Impact Investing Field ScanPage
Convening Roles in Impact Investing
Impact investing is a growing marketplace of tens of billions of dollars. A 2008 Monitor Institutereport, “Investing for Social and Environmental Impact,” estimates that the impact market couldtop $500B by 2018. Comparatively, this would be nearly double the amount of current annualphilanthropic giving in the U.S.To help create this marketplace, a handful of foundations -- led by the Rockefeller Foundation --have incubated and funded a variety of
to create, support and evaluate thefield. Convening groups tend to serve one or more of three purposes:•
Define the landscape
of impact investing by studying its developments, creating andstandardizing investment and/or reporting metrics;•
Support social-enterprise entrepreneurs
technical assistance (“T.A.”)
tohelp manage and launch their business and connect them to investors; and•
Support investors and institutions
by researching developments in the field, vetting andproviding their members/constituents with information about investment opportunities.Several organizations provide leadership in these areas, and further information is provided forseveral of them in the appendix. A subset is profiled here as examples of key actors with whomTides may be able to partner.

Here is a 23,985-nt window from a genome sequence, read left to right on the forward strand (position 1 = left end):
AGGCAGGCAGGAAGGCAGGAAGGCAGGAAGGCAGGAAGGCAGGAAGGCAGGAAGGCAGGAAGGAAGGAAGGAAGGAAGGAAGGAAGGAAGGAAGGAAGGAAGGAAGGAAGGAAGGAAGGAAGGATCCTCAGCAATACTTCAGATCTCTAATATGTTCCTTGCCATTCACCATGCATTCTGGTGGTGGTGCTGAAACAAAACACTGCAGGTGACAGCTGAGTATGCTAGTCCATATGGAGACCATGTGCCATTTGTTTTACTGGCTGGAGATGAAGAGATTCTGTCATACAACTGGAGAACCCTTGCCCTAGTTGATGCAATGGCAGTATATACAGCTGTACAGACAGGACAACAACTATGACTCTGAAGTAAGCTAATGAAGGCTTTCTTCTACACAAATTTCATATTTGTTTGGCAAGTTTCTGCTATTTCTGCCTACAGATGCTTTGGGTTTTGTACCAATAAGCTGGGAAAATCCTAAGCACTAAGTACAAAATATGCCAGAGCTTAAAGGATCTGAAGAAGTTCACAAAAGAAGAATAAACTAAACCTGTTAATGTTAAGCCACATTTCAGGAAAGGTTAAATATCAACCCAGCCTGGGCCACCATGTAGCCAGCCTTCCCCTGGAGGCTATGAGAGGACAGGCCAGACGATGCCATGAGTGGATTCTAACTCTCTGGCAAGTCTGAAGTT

> PROFILE: THE GLOBAL IMPACT INVESTING NETWORK (GIIN) -- LANDSCAPE DEFINITION
The GIIN is a 501c(3) public charity operating under the fiscal sponsorship of RockefellerPhilanthropy Advisors. The GIIN developed the Impact Reporting and Investment Standards(IRIS) Guidelines to serve as “a common social and environmental vocabulary” that can beused by social enterprise and investors to evaluate impact returns. Organizations that adoptthe IRIS definitions for their impact reporting can contribute data to the GIIN, which willproduce industry-wide benchmarks and support related analysis. While IRIS and other workfrom the GIIN is meant to be used by the general public, the organization’s primaryconstituency is its Investors Council, designed for investors with significant capital alreadyinvested with a clear social or environmental impact. Members range from major privatefoundations (Gates, W.K. Kellogg, Annie E. Casey) to multi-national financial servicescorporations (e.g. Citi, Deutsche Bank, TIAA-CREF).
> PROFILE: INVESTORS CIRCLE (IC) -- CONVENER + T.A. FOR INVESTORS
IC is a marketplace of investments. The non-profit organization supports a membershipnetwork of “150 angel investors, professional venture capitalists, foundations and familyoffices.” The organization, now merging with the SJF Institute (which convenes and providesT.A. to social enterprises), solicits prospectuses from early-stage enterprises. IC invitesselected organizations to present to the IC network at in-person and virtual Venture Fairs.
Philanthropic Roles in Impact Investing
More specific to the arena of foundation investment strategy is
, the practice of aligning a foundation’s asset investments with its mission. Manyfoundations rely on finance-first SRI vehicles to achieve
(that is, financialreturns that are at least equivalent to the returns of the market as a whole) while avoidinginvesting money at cross-purposes to their philanthropic missions.